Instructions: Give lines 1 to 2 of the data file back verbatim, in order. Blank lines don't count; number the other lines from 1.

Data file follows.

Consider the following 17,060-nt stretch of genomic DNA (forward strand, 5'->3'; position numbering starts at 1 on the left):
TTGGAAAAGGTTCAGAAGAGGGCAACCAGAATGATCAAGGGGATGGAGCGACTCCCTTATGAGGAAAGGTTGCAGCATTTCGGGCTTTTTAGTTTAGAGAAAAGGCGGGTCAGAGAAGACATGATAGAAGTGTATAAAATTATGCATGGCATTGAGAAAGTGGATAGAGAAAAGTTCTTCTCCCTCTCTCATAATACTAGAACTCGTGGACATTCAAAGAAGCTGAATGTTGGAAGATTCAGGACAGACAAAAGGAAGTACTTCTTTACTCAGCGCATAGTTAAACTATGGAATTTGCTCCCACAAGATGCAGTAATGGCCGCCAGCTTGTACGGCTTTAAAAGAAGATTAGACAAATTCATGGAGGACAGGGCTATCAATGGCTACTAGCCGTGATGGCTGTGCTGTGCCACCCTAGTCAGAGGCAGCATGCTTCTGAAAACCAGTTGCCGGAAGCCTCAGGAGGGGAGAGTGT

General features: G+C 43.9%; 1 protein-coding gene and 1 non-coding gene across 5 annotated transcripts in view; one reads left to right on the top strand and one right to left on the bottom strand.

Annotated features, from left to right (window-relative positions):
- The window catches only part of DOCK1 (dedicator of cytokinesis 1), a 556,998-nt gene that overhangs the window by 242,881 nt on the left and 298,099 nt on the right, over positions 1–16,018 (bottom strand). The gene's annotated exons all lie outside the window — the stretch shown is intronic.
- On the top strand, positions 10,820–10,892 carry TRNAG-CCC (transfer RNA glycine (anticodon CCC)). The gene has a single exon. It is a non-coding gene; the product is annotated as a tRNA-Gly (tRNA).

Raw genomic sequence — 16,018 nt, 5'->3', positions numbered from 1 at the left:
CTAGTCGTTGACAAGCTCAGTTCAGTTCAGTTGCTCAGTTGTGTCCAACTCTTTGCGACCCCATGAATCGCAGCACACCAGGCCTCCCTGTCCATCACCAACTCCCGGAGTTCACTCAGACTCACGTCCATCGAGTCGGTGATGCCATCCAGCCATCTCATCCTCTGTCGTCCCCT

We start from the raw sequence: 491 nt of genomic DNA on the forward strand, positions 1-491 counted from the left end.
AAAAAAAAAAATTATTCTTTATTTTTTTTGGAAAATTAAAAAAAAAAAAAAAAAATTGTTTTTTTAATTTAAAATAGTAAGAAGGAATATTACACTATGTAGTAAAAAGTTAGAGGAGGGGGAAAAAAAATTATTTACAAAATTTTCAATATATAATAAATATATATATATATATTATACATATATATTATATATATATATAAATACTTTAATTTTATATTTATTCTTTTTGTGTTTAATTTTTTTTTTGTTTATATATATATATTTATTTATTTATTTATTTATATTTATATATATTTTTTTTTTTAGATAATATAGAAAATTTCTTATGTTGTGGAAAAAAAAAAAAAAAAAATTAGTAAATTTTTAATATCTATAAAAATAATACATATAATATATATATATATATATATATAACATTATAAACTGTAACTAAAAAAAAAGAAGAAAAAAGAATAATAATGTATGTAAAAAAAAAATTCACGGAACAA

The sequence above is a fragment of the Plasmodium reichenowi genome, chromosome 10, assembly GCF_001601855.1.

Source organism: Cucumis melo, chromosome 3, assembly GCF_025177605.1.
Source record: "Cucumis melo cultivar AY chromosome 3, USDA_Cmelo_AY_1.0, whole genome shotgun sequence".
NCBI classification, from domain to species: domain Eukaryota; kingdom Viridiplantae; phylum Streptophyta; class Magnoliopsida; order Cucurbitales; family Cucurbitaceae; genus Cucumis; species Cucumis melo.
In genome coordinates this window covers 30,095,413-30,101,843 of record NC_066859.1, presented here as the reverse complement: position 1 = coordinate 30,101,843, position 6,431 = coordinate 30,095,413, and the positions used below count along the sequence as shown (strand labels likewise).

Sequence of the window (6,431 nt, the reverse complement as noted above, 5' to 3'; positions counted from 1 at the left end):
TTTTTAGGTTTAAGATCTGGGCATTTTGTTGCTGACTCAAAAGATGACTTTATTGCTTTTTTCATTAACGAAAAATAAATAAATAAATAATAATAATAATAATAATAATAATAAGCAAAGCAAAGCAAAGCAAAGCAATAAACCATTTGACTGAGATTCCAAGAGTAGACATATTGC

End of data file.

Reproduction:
Consider the following 17,060-nt stretch of genomic DNA (forward strand, 5'->3'; position numbering starts at 1 on the left):
TTGGAAAAGGTTCAGAAGAGGGCAACCAGAATGATCAAGGGGATGGAGCGACTCCCTTATGAGGAAAGGTTGCAGCATTTCGGGCTTTTTAGTTTAGAGAAAAGGCGGGTCAGAGAAGACATGATAGAAGTGTATAAAATTATGCATGGCATTGAGAAAGTGGATAGAGAAAAGTTCTTCTCCCTCTCTCATAATACTAGAACTCGTGGACATTCAAAGAAGCTGAATGTTGGAAGATTCAGGACAGACAAAAGGAAGTACTTCTTTACTCAGCGCATAGTTAAACTATGGAATTTGCTCCCACAAGATGCAGTAATGGCCGCCAGCTTGTACGGCTTTAAAAGAAGATTAGACAAATTCATGGAGGACAGGGCTATCAATGGCTACTAGCCGTGATGGCTGTGCTGTGCCACCCTAGTCAGAGGCAGCATGCTTCTGAAAACCAGTTGCCGGAAGCCTCAGGAGGGGAGAGTGT